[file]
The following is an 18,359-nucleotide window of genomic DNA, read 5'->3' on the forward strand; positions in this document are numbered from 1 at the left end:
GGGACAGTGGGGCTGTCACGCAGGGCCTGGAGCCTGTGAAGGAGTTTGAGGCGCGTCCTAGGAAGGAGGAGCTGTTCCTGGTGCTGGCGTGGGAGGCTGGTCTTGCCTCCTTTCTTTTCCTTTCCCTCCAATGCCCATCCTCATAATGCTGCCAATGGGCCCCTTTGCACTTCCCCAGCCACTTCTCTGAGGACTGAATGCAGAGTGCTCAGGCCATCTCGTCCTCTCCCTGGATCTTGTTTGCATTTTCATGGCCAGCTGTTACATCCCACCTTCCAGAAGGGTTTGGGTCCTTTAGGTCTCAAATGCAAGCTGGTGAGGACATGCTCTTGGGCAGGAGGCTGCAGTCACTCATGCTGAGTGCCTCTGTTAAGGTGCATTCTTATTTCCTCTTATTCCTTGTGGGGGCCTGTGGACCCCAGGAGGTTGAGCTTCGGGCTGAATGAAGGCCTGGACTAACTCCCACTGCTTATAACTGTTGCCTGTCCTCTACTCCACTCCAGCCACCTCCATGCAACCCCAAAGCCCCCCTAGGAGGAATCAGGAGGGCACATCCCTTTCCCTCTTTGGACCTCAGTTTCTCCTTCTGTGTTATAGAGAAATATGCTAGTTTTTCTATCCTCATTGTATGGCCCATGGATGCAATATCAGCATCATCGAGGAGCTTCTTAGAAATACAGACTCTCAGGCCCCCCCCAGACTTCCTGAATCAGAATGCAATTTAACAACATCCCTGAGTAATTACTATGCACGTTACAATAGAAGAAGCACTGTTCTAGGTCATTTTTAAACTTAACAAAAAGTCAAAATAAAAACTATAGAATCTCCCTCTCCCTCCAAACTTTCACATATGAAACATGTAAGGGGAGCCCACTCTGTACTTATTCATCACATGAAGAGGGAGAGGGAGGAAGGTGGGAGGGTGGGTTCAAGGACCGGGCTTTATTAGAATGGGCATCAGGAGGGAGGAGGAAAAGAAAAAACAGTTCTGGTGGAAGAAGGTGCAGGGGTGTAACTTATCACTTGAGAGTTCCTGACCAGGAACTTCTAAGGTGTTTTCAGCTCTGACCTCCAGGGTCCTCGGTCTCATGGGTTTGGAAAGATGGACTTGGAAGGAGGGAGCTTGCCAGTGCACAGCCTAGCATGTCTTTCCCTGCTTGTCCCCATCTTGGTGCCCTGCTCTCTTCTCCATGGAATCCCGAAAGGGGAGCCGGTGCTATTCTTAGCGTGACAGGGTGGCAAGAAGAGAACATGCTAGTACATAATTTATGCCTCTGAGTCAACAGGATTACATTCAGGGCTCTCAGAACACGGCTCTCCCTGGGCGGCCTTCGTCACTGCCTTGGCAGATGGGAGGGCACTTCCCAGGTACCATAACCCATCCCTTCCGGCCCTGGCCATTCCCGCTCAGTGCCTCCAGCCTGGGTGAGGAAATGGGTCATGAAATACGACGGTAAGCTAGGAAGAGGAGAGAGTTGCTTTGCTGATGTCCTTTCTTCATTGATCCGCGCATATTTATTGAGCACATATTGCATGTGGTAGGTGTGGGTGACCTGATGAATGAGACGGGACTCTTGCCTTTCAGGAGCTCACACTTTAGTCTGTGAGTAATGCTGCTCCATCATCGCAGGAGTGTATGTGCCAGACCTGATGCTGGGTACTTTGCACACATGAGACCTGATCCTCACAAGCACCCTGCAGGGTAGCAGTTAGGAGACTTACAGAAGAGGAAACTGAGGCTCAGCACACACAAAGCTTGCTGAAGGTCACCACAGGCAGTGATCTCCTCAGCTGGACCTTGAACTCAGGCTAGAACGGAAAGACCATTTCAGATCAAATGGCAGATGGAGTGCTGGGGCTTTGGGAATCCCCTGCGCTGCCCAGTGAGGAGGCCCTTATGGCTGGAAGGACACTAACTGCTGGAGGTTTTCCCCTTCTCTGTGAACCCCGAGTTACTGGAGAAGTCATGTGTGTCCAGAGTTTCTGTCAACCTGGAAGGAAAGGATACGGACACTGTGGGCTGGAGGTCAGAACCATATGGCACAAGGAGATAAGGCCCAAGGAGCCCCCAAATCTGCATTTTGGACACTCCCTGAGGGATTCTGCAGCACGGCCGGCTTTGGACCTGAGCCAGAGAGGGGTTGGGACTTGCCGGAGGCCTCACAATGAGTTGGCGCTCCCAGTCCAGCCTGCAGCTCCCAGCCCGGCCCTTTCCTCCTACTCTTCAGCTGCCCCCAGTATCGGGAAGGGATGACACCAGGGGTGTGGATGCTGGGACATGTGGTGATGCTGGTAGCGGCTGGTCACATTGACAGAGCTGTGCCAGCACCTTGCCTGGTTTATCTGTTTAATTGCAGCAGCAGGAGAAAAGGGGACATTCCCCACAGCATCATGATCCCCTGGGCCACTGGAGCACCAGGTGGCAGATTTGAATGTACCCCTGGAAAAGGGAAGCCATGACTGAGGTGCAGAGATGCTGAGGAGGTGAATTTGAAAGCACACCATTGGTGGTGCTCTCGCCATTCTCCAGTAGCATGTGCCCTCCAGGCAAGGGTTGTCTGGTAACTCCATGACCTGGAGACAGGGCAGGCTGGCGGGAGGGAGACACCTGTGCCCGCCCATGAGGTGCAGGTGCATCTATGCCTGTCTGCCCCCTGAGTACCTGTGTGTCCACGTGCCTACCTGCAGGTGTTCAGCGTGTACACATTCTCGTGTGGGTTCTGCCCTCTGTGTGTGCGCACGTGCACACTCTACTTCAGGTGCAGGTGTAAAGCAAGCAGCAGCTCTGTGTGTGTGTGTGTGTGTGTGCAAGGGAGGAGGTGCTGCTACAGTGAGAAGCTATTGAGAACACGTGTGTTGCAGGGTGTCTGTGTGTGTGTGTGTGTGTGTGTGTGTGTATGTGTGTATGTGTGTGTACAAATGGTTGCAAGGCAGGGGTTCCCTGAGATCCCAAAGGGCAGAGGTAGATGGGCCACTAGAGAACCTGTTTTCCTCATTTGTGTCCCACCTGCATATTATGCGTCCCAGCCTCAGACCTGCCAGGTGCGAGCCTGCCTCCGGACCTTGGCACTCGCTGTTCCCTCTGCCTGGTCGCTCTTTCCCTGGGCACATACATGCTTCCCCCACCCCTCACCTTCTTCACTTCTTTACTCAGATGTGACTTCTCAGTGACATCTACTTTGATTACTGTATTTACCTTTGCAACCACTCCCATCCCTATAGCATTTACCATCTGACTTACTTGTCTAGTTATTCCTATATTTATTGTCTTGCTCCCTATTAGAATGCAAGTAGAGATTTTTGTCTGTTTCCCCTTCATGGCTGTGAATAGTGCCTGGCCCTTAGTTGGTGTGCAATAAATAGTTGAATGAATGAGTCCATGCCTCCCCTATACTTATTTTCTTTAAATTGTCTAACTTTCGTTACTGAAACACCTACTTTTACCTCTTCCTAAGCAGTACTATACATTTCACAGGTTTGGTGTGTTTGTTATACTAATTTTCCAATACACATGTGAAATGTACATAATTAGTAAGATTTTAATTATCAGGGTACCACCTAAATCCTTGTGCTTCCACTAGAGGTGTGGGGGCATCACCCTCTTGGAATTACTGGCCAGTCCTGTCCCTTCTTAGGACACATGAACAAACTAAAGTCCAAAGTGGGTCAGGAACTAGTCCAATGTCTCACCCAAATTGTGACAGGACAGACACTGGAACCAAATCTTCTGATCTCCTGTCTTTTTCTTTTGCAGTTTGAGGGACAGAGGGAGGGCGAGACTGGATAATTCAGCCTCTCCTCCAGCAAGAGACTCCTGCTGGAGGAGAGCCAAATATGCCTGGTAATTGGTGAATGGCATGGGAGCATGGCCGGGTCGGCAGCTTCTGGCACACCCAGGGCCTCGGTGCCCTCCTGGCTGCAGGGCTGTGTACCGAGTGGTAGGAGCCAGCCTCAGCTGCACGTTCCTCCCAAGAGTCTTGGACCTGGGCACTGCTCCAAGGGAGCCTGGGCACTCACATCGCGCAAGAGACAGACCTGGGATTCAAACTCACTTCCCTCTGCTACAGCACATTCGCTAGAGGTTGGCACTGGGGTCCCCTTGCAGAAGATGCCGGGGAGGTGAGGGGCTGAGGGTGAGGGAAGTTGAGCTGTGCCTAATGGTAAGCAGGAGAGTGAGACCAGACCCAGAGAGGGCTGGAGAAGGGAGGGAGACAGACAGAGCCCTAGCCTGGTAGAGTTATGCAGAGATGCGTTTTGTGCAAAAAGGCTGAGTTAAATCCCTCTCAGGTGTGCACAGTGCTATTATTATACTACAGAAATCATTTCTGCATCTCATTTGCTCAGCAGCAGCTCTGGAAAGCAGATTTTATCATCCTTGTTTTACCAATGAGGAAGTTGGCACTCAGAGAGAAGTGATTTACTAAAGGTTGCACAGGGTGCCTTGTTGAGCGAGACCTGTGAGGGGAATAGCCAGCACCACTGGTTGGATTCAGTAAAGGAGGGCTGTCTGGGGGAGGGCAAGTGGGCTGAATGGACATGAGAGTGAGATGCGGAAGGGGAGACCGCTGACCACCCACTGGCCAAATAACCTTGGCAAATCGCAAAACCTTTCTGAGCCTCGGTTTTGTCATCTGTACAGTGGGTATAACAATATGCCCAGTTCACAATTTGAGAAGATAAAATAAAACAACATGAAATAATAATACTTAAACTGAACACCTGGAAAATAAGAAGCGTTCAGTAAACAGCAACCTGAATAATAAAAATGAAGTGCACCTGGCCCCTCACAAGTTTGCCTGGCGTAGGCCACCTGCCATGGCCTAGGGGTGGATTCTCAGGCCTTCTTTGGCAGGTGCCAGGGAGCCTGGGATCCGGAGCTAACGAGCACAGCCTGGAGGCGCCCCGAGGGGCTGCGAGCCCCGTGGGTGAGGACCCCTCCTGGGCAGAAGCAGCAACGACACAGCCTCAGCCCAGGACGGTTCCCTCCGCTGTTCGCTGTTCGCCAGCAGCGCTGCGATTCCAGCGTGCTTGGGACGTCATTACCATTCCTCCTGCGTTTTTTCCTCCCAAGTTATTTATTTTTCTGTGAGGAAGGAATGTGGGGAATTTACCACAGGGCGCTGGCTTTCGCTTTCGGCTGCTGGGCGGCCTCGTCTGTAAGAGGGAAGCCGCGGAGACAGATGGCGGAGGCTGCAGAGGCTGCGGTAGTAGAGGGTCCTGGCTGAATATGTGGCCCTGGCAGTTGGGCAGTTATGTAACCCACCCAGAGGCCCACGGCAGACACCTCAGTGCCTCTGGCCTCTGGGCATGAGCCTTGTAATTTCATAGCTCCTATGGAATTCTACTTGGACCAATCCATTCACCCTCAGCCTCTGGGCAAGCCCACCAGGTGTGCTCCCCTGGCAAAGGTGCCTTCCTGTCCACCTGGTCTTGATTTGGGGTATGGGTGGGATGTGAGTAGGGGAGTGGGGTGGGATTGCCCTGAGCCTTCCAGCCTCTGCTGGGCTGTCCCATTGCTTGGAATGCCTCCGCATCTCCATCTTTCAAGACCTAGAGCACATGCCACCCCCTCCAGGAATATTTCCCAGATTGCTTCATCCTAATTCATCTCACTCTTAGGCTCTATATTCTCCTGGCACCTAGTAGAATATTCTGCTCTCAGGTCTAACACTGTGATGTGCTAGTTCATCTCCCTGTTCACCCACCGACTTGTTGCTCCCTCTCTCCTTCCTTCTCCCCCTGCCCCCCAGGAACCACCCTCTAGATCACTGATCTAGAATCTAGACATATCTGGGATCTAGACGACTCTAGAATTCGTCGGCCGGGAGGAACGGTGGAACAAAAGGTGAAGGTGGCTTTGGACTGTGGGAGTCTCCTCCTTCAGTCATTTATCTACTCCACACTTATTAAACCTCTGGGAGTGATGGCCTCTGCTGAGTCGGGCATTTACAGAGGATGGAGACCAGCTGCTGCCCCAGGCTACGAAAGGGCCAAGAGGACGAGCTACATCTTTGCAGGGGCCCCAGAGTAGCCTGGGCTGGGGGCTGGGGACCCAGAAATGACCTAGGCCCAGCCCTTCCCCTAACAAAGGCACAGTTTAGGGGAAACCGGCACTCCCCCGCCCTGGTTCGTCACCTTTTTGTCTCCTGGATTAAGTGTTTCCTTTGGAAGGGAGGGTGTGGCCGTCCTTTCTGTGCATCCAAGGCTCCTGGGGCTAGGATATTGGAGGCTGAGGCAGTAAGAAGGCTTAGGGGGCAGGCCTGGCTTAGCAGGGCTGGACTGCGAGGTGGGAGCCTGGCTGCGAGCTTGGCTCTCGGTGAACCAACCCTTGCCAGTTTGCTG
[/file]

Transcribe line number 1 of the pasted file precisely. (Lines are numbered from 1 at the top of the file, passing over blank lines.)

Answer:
The following is an 18,359-nucleotide window of genomic DNA, read 5'->3' on the forward strand; positions in this document are numbered from 1 at the left end: